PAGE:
Some saw Coakley as lax on ’05 rape case

AG defends steps in long process

by Michael Rezendes
The Boston Globe
January 6, 2010

In October 2005, a Somerville police officer living in Melrose raped his 23-month-old niece with a hot object, most likely a curling iron.

Keith Winfield, then 31, told police he was alone with the toddler that day and made additional statements that would ultimately be used to convict him.

But in the aftermath of the crime, a Middlesex County grand jury overseen by Martha Coakley, then the district attorney, investigated without taking action.

It was only after the toddler’s mother filed applications for criminal complaints that Coakley won grand jury indictments charging rape and assault and battery.

Even then, nearly 10 months after the crime, Coakley’s office recommended that Winfield be released on personal recognizance, with no cash bail. He remained free until December 2007, when Coakley’s successor as district attorney won a conviction and two life terms.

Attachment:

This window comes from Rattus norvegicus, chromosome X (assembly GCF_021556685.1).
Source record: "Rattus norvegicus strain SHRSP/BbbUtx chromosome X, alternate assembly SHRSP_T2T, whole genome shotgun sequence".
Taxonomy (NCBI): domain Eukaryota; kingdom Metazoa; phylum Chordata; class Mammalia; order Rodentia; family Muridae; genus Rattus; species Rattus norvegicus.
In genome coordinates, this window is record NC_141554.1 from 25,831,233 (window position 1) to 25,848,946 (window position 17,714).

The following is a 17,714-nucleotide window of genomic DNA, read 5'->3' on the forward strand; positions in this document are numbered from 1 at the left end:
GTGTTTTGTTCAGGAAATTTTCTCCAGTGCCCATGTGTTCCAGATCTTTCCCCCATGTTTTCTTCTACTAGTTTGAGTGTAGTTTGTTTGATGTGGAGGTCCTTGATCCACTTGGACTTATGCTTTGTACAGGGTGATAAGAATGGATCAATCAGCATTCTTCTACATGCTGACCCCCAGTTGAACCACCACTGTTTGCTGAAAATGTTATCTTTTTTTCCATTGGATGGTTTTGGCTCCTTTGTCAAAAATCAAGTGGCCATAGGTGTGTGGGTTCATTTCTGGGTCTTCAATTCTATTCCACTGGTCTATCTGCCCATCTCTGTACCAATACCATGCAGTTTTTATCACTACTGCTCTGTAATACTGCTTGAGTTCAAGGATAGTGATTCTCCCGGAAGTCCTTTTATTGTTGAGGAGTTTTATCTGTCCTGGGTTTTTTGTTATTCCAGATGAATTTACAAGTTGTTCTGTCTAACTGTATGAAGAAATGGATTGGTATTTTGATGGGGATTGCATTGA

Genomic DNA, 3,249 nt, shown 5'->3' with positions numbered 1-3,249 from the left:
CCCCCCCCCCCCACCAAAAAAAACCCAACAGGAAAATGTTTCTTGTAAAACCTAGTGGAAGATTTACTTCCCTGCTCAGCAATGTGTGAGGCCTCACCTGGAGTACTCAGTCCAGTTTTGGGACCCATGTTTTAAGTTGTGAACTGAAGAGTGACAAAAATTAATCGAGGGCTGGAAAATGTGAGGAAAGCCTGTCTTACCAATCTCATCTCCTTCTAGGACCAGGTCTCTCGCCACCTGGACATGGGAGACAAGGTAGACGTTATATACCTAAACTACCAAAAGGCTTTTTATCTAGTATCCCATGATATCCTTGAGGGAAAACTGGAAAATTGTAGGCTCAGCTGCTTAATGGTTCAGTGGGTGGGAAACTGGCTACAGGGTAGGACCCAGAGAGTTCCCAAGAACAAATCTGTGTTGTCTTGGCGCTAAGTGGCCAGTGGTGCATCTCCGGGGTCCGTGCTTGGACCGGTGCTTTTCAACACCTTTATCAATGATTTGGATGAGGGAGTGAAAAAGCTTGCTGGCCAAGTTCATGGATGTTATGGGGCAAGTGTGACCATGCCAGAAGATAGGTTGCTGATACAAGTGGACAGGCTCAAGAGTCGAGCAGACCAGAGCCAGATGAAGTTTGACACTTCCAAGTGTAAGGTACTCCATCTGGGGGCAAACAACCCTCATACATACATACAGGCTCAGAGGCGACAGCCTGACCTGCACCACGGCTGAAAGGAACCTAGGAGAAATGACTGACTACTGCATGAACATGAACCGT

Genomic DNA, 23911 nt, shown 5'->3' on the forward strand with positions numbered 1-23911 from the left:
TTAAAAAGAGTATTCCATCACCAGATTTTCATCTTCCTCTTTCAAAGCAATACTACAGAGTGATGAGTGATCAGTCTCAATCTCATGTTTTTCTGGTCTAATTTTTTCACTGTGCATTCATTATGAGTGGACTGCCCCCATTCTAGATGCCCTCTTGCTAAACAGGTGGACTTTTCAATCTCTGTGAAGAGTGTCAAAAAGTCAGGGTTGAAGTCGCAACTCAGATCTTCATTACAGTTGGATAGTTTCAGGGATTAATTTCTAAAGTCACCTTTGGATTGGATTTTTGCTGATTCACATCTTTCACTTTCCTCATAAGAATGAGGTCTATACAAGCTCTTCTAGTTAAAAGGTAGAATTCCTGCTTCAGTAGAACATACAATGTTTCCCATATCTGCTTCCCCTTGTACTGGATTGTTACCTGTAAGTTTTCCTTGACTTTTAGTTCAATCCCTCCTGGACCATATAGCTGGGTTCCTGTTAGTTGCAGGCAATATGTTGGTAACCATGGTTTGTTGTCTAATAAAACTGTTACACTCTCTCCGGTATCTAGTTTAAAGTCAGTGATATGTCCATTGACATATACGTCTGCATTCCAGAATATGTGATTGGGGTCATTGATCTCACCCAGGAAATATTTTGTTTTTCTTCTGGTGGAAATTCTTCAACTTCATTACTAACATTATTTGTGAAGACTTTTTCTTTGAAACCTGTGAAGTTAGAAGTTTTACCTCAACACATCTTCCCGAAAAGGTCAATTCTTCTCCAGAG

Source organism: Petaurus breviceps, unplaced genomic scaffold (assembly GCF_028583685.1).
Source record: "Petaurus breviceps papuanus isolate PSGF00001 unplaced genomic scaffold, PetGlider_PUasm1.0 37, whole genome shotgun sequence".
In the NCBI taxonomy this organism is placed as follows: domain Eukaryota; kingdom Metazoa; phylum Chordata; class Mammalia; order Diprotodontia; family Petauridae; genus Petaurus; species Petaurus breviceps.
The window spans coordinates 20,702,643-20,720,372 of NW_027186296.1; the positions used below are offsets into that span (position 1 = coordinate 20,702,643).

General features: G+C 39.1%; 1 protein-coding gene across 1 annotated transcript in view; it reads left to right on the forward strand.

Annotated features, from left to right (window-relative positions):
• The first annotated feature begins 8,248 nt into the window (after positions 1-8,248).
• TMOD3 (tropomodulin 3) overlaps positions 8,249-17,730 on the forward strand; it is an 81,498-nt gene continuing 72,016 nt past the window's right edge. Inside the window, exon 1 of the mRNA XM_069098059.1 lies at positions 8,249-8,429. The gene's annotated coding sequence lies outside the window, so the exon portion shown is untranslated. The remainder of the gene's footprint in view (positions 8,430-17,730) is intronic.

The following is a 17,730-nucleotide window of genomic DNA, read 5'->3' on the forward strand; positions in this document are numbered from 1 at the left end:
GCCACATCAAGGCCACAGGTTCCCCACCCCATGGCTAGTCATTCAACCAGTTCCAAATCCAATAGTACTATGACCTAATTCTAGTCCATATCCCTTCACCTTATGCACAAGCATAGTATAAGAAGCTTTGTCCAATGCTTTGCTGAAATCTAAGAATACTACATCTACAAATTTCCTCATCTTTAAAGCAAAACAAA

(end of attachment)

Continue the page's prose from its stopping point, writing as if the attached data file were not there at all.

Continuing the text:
Coakley, now the Democratic candidate for US Senate, has made much of her record prosecuting crimes against children, and says her office handled this investigation appropriately. But the case stands out as one in which she drew criticism for not being aggressive enough. Indeed, the case gave rise to Coakley’s last competitive election.

Larry Frisoli, a Cambridge attorney who had represented the family of Jeffrey Curley, a 10-year-old Cambridge boy murdered by sexual predators in an infamous 1997 case, was so angered by Coakley’s handling of the Winfield investigation that he ran against her as a Republican for attorney general in 2006, ultimately unsuccessfully.

“That was the principal reason Larry decided to run,’’ said Frank Frisoli, Larry’s brother and former law partner. “He clearly felt that procedure was not being followed.’’

Larry Frisoli died of kidney and liver failure last year.

The article continues at The Boston Globe.

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